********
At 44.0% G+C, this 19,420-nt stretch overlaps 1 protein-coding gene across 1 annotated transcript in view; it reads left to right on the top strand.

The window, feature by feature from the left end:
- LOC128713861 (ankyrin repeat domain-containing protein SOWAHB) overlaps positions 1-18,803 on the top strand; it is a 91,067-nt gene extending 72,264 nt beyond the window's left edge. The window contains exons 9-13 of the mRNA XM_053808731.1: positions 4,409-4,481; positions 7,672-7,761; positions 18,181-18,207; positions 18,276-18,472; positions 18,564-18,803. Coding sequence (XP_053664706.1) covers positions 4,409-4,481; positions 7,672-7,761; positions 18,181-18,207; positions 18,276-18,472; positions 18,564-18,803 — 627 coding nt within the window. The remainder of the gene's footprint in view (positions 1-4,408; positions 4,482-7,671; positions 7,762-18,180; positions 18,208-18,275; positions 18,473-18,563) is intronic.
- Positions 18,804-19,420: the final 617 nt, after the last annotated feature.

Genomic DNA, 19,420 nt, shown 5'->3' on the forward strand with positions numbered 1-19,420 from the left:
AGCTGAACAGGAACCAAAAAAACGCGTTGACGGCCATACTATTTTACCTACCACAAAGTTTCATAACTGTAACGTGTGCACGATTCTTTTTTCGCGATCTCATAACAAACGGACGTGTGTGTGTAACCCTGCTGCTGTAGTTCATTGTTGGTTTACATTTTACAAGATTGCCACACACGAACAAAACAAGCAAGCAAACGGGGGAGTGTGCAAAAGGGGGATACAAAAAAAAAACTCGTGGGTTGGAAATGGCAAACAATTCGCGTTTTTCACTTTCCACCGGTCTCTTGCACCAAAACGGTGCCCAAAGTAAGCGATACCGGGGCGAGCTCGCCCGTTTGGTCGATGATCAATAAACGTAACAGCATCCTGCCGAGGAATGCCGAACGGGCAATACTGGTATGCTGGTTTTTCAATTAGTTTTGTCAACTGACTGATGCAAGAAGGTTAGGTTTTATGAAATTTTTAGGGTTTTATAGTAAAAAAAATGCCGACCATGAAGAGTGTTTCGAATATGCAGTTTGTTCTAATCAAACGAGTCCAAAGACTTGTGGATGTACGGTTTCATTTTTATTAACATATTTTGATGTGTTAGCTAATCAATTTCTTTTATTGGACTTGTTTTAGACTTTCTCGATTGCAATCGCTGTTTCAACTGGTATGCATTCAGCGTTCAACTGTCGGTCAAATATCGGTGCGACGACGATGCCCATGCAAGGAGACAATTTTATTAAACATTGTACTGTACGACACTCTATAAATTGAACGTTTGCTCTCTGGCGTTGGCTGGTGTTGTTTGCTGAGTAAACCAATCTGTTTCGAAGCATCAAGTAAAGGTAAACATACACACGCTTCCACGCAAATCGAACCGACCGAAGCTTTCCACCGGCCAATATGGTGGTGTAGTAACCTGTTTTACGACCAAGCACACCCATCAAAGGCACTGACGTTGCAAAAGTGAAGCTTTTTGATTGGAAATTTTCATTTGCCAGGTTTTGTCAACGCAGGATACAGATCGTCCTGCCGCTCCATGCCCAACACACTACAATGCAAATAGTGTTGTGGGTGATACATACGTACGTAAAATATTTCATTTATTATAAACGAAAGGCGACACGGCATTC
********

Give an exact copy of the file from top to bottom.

At 44.0% G+C, this 19,420-nt stretch overlaps 1 protein-coding gene across 1 annotated transcript in view; it reads left to right on the top strand.

The window, feature by feature from the left end:
- LOC128713861 (ankyrin repeat domain-containing protein SOWAHB) overlaps positions 1-18,803 on the top strand; it is a 91,067-nt gene extending 72,264 nt beyond the window's left edge. The window contains exons 9-13 of the mRNA XM_053808731.1: positions 4,409-4,481; positions 7,672-7,761; positions 18,181-18,207; positions 18,276-18,472; positions 18,564-18,803. Coding sequence (XP_053664706.1) covers positions 4,409-4,481; positions 7,672-7,761; positions 18,181-18,207; positions 18,276-18,472; positions 18,564-18,803 — 627 coding nt within the window. The remainder of the gene's footprint in view (positions 1-4,408; positions 4,482-7,671; positions 7,762-18,180; positions 18,208-18,275; positions 18,473-18,563) is intronic.
- Positions 18,804-19,420: the final 617 nt, after the last annotated feature.

Genomic DNA, 19,420 nt, shown 5'->3' on the forward strand with positions numbered 1-19,420 from the left:
AGCTGAACAGGAACCAAAAAAACGCGTTGACGGCCATACTATTTTACCTACCACAAAGTTTCATAACTGTAACGTGTGCACGATTCTTTTTTCGCGATCTCATAACAAACGGACGTGTGTGTGTAACCCTGCTGCTGTAGTTCATTGTTGGTTTACATTTTACAAGATTGCCACACACGAACAAAACAAGCAAGCAAACGGGGGAGTGTGCAAAAGGGGGATACAAAAAAAAAACTCGTGGGTTGGAAATGGCAAACAATTCGCGTTTTTCACTTTCCACCGGTCTCTTGCACCAAAACGGTGCCCAAAGTAAGCGATACCGGGGCGAGCTCGCCCGTTTGGTCGATGATCAATAAACGTAACAGCATCCTGCCGAGGAATGCCGAACGGGCAATACTGGTATGCTGGTTTTTCAATTAGTTTTGTCAACTGACTGATGCAAGAAGGTTAGGTTTTATGAAATTTTTAGGGTTTTATAGTAAAAAAAATGCCGACCATGAAGAGTGTTTCGAATATGCAGTTTGTTCTAATCAAACGAGTCCAAAGACTTGTGGATGTACGGTTTCATTTTTATTAACATATTTTGATGTGTTAGCTAATCAATTTCTTTTATTGGACTTGTTTTAGACTTTCTCGATTGCAATCGCTGTTTCAACTGGTATGCATTCAGCGTTCAACTGTCGGTCAAATATCGGTGCGACGACGATGCCCATGCAAGGAGACAATTTTATTAAACATTGTACTGTACGACACTCTATAAATTGAACGTTTGCTCTCTGGCGTTGGCTGGTGTTGTTTGCTGAGTAAACCAATCTGTTTCGAAGCATCAAGTAAAGGTAAACATACACACGCTTCCACGCAAATCGAACCGACCGAAGCTTTCCACCGGCCAATATGGTGGTGTAGTAACCTGTTTTACGACCAAGCACACCCATCAAAGGCACTGACGTTGCAAAAGTGAAGCTTTTTGATTGGAAATTTTCATTTGCCAGGTTTTGTCAACGCAGGATACAGATCGTCCTGCCGCTCCATGCCCAACACACTACAATGCAAATAGTGTTGTGGGTGATACATACGTACGTAAAATATTTCATTTATTATAAACGAAAGGCGACACGGCATTC